Solitude of a Black Buddha: Karumady Kuttan and Kerala

Cultural legacies of Kerala: Pagoda erected by Dalai Lama above the 7/8th century black granite buddha at Karumady in Alapuzha district of Kerala. This idol was recovered from muddy paddy fields. It was mutilated and buried deep in mud by the violent Hindu henchmen in the 8th cntury. 20 Oct 2012
The black buddha at Karumady is called Karumady Kuttan. The place name Karumady itself is related to Karu or idol as in Karunagapally in the south. Kuttan is a colloquial form of Puthan/Buddhan. place names like Kuttankulangara, Kuttanellur etc. are other buddhist sites spread all over Kerala. Kuttanad itself is named after Kuttan or Buddhan as the land of Buddha.
The idol faces west and the Alapuzha – Kollam canal. It was recovered from muddy fields nearby in early 20th century and became a local deity ever since. Kuttan Kuthu is a pest affecting the paddy. People offer flowers and oil to Kuttan/Buddhan and pray before the idol for getting rid of minor diseases and pest attacks on crops.
Half undone by Brahmanic henchmen: clear marks of mutilation on the partially demolished sculpture in black granite. Historians have dated it to 7/8th century AD. Experts like P C Alexander and S N Sadasivan who have written the history of Buddhism in Kerala, argue that it retains the Anuradhapura style of Srilanka. The exquisite handwork of stone-sculptors from the Eelam is tangible says some cultural observers. Anyway it is the foundation of figurative stone-sculpture in Kerala. Its human figuration and animate pose are highly stylized and evocative.
The peaceful and solemn face retains its grace and smile even after a millennium of violent mutilations and obliteration. The open scars of mutilation are visible all over the sculpture. Half of it is still missing. Local Avarna people offer it  flowers and they decorate the missing Jwala on the head with Ixora blossoms in a sensitive way. The idol retains remarkable similarities to that of Mavelikara, Kayamkulam, Pallikal and Thyagannur in Tamil Nadu.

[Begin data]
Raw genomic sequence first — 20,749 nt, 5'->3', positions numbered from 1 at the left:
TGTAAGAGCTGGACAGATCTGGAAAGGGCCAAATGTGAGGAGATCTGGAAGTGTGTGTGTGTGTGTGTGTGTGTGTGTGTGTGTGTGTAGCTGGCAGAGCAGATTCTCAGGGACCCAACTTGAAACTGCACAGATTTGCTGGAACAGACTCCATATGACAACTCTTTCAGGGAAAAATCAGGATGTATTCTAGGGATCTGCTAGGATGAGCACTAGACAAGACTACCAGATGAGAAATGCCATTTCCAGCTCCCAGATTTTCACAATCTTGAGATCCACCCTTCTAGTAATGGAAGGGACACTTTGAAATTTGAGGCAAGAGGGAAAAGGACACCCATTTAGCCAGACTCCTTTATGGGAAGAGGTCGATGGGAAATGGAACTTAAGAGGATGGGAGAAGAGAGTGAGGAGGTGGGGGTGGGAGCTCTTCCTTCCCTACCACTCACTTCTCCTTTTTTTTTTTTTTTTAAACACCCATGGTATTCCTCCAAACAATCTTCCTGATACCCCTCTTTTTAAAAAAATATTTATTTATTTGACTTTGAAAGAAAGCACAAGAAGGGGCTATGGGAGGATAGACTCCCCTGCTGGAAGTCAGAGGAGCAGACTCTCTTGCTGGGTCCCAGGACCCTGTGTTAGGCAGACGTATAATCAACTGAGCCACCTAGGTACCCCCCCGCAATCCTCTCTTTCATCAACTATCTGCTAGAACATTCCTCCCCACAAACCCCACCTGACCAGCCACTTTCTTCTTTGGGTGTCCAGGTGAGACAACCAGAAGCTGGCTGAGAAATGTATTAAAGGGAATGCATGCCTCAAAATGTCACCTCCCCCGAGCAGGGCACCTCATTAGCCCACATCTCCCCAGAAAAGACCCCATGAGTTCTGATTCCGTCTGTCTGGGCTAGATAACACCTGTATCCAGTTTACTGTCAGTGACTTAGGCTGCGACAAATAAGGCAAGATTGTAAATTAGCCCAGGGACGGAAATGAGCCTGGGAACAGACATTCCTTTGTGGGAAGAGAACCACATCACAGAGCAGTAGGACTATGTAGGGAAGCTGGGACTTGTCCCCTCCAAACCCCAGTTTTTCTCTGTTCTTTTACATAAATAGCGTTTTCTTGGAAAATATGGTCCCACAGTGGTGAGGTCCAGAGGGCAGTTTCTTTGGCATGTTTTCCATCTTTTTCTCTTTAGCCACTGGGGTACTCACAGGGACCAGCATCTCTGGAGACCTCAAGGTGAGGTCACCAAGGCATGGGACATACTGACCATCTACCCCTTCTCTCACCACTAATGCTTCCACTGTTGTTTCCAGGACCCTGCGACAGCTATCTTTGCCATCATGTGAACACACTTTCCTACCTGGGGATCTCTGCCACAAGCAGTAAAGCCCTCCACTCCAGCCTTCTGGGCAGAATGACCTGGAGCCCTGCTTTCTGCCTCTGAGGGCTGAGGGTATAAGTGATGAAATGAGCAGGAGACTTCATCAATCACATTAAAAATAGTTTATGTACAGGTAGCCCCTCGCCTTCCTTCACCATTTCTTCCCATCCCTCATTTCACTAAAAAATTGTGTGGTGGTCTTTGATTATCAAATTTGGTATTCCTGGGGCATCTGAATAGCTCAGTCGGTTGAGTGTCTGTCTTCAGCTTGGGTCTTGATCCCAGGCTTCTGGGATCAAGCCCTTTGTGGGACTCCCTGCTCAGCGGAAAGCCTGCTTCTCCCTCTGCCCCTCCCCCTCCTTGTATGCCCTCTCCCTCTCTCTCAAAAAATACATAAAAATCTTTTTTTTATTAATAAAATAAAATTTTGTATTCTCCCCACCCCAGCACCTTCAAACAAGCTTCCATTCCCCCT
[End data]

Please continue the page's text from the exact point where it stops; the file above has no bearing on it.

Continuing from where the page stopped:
As a new Amana/Chamana: Artist Anirudh Raman before the Karumady Kuttan shrine. 20 Oct 2012
The lambs of buddha appeared out of the blue. buddha saved the lambs by showing his own throat to the executioner at a brahmanical yaga ritual. That was the beginning of his critique of the Yaga-yajna ritualism and obscurantism of Brahmanism. Karumady 20 Oct 2012.  Photo: Anirudh Raman
Before the buddha at Karumady. 20 Oct 2012. Photo: Anirudh Raman


Birding the Buddhist Trail

Early morning on Friday(3rd April 2009) we began the journey on a Kawasaki eliminator near Pally purthau kavu of Kodimatha in Kottayam and ended it at Thottappally in Alapuzha district.

Plenty of cotton teals, whistling teals and a solitary spot-billed duck were there in Kodimatha marsh at that early hour. Little cormorants and Bronze-winged Jacanas were also out.

During the whole-day journey we covered the premises around Pally Bhagavathy temple at Neelamperur (an ancient Buddhist Pally or temple shrine), the recovered Buddha statues at Karumady, Mavelikara, Krishnapuram and various parts of Karthika pally/Karunaga pally taluks.

In Neelamperur we saw an un id. falcon, a brown shrike, purple-rumped sunbirds and an ashy prinia.

just a few miles west in Kavalam and Kainadi we saw large congregations of Terns. We could identify Whiskered and Black-bellied terns only. Thousands of Yellow wagtails were also present in the fields. Plenty of Little, Median and Cattle Egrets were also seen. Some un id. swifts were also seen high above. A few purple herons also showed up.

Then we moved south through Kidangara – Edathwa – Thakazhy and reached Karumady in the west near Ambalapuzha. Plenty of mixed Egrets and un. id. Aquilas were around.

After paying homage to this half destructed stone Buddha of AD 8th century we moved west to enter NH 47 and then south to reach Thotta pally, one of the ancient holiest shrines on the western coast considered in Buddhist legends along with the submerged and lost city of Srimulavasam.

Thousands of Brown headed and other gulls, green shanks, and common sandpipers were there in the backwaters and on the beach to welcome us. A few images are posted here. We had our belated lunch there and rested there for a few hours and began the return journey through Kayamkulam – Mavelikkara route. In between we saw the more than a millennium old intact granite Buddhas in Krishnapuram, Mavelikkara and Pallikkal. We reached Kottayam before 8 pm.

We ended this short, little journey of eco-cultural inquiry with great contentment and enlightenment. We consider this as an attempt to rediscover the erased and forgotten legacies of conservation and ethical, egalitarian, and sustainable living. The surviving and still sociable gulls of Thottapally are as unforgettable as the black Buddhas of Karumady and Karthika pally regions.